Czech Dream and the Mission of Documentary Cinema: A Conversation with Helena Třeštíkova

By Christina Stojanova (University of Regina)

© Christina Stojanova, 2006

Helena TreštíkováHelena Třeštíková is an extraordinary person: quiet, elegant, patient, with a debonair presence that harks back to pre-communist Prague and its rich cultural tradition. She can also be playful and ironic, with a typically Czech sense of wry humor, softened by her beautiful smile. She is an incredibly prolific filmmaker with a rare talent for self-effacement and is among the most respected documentarists, belonging to the school of social observation. She has completed several cycles of documentary films that span from a couple to 20 years of observation, with each cycle comprising from at least 4 to 6 films, including Tell Me Something About Yourself (Řekni mi něco o sobě, 1992-1994), Women at the Turn of the Century (Ženy na přelomu tisíciletí, 1993-2001), and Marriage Stories (Manželské etudy, 1987-2006). Helena’s acute sense of discretion and genuine interest in her subjects has allowed her to meet with incredibly diverse and outspoken personalities, who tell their unusual, sometimes even scandalous stories for the camera in a relaxed, unpretentious manner. For example, the cycle Women at the Turn of the Century features such diverse individuals as Lída Baarová, the film star and notorious mistress of Goebbels, the Nazi minister of propaganda (Lída Baarová's Bittersweet Memories [Sladké horkosti Lídy Baarové], 1995); Katka, a drug addict who roams the streets of Prague in search of money to buy heroin (Trapped [V pasti], 2001); or Heda Blochová—a brave survivor of two murderous regimes, the widow of Rudolf Margolius, one of the thirteen victims of Stalin sent to the gallows in 1952 during the so-called “Slánský affair” (Hitler, Stalin, and I [Hitler, Stalin a já], 2003).

Helena and I met six years ago at a conference on the future of post-communist cinema in Karlovy Vary, made friends, and were brought even closer by the hurdles overcome in organizing The New Czech Miracle, the large retrospective of Czech cinema across Canada in the Spring of 2002 that I curated. It was from her that I heard for the first time about three years ago of the shooting of a curious documentary film called Czech Dream, involving students at FAMU, the famous Prague Film School where she teaches in the department of documentary cinema.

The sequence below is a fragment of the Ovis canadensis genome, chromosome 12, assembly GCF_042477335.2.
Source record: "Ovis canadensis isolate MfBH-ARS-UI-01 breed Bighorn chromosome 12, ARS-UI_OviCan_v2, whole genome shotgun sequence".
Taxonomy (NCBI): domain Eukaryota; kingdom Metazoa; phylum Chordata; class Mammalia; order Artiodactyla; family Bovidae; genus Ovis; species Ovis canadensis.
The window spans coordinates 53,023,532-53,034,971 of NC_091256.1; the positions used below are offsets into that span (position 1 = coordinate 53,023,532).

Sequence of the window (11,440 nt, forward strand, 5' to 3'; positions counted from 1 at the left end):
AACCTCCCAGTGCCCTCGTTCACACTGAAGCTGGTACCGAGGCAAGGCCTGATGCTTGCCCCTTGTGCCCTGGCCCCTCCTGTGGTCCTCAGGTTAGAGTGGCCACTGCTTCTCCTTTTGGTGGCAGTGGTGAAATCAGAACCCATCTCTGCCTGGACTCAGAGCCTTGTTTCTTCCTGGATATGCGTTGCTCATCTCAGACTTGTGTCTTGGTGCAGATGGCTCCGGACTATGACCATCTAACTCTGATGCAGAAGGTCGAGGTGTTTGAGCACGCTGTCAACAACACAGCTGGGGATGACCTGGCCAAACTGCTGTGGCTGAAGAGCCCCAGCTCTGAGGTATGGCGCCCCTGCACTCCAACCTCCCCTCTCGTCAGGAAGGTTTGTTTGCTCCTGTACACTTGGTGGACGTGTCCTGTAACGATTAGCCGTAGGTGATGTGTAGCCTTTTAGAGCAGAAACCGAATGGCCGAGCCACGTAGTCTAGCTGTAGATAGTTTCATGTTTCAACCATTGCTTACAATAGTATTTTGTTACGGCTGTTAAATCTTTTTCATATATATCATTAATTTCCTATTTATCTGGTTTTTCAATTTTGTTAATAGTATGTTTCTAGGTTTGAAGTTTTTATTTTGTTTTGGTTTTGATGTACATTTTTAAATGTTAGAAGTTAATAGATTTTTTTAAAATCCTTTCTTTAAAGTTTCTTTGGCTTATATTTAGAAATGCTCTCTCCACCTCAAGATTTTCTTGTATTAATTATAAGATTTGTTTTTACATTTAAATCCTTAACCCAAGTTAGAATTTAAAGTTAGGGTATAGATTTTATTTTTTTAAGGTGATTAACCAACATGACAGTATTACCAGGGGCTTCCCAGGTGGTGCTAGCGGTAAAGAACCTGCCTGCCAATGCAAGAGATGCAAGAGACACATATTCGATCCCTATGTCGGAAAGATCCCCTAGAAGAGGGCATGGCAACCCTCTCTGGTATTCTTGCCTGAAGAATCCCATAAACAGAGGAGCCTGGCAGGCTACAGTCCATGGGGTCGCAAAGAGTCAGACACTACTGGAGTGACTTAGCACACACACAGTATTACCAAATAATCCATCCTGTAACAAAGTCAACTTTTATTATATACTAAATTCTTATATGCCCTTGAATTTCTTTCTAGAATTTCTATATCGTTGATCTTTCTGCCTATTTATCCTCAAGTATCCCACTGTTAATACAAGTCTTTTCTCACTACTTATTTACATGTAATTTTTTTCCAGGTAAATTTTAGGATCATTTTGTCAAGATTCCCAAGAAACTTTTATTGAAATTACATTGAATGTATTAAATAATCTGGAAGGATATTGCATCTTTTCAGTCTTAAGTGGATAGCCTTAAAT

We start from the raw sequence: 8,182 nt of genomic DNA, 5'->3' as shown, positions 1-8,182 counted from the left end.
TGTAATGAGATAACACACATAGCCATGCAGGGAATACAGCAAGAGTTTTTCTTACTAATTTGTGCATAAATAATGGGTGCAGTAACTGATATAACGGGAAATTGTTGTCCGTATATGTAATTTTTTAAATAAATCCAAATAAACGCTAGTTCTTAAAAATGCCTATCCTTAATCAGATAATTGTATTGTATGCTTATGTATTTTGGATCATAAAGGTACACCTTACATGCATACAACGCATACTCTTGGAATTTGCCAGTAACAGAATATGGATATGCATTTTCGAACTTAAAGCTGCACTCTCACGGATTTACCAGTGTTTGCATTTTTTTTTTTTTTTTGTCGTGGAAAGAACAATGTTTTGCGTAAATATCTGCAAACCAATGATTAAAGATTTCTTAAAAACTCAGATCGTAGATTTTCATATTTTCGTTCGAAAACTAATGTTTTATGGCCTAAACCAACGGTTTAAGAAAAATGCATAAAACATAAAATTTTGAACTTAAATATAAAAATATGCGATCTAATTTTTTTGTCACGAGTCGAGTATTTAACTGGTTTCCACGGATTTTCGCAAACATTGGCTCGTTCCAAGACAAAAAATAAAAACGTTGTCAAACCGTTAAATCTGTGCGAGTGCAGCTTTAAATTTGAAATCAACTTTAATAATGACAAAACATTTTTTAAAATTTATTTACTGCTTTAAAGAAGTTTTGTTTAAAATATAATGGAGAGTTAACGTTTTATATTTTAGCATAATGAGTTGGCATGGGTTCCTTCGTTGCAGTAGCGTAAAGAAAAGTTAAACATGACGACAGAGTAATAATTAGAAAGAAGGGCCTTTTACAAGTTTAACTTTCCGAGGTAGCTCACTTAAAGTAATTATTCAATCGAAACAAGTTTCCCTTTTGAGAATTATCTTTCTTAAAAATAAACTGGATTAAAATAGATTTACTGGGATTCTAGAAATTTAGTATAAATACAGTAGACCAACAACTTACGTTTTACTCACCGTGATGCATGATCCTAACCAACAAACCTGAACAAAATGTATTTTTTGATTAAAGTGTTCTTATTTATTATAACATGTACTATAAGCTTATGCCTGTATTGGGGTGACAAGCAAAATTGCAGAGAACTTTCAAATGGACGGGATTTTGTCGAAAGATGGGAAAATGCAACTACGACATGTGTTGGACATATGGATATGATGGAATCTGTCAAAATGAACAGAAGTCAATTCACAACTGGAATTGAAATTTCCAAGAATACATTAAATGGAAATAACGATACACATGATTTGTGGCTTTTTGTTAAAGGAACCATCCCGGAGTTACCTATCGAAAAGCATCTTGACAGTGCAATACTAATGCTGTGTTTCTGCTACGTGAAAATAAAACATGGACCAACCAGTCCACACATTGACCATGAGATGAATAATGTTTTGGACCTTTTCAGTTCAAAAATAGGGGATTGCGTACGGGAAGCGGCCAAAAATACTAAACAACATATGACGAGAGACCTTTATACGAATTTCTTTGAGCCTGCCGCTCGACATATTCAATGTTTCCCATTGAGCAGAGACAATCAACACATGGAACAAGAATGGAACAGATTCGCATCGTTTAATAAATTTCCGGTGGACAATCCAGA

We met again this year at the latest edition of the Karlovy Vary Film Festival (2006), where she was introducing the most recent instalment in her longest running cycle Marriage Stories, shown under the title Marriage Stories, 20 Years Later (Manželské etudy po 20 letech). During our short meeting I asked her for an informal interview—or rather, for her opinion and clarification of some of the issues I have grappled with while watching (and especially when writing) about Czech Dream. We also discussed briefly her own style and artistic method. Below are some relevant excerpts from our conversation.

CS: Do you believe that documentary cinema has a particular mission in our world and, if any, what is it?

HT: I do not know about the whole world, but in the Czech Republic and in Europe in general there is a growing interest in stories taken from real life. As you may well recall, Michael Moore’s Fahrenheit 9/11 (2004) got the Grand Prix at the Cannes Film Festival three years ago. I made a cycle of films called Marriage Stories—an observation of the life of 6 couples over 25 years—the longest observation ever undertaken in documentary cinema. And when recently the latest addition to Marriage Stories was aired on Česká televize’s second channel (more than a million viewers registered), it was watched by more people than the first channel, which was showing a fiction film. The same reaction could be observed yesterday during the screening of the film here before a packed hall, and people said they enjoyed watching my documentary much more than a fiction film… Maybe these viewers are film buffs, better educated in the language of cinema and in general, I do not know, but this seems to be a general tendency.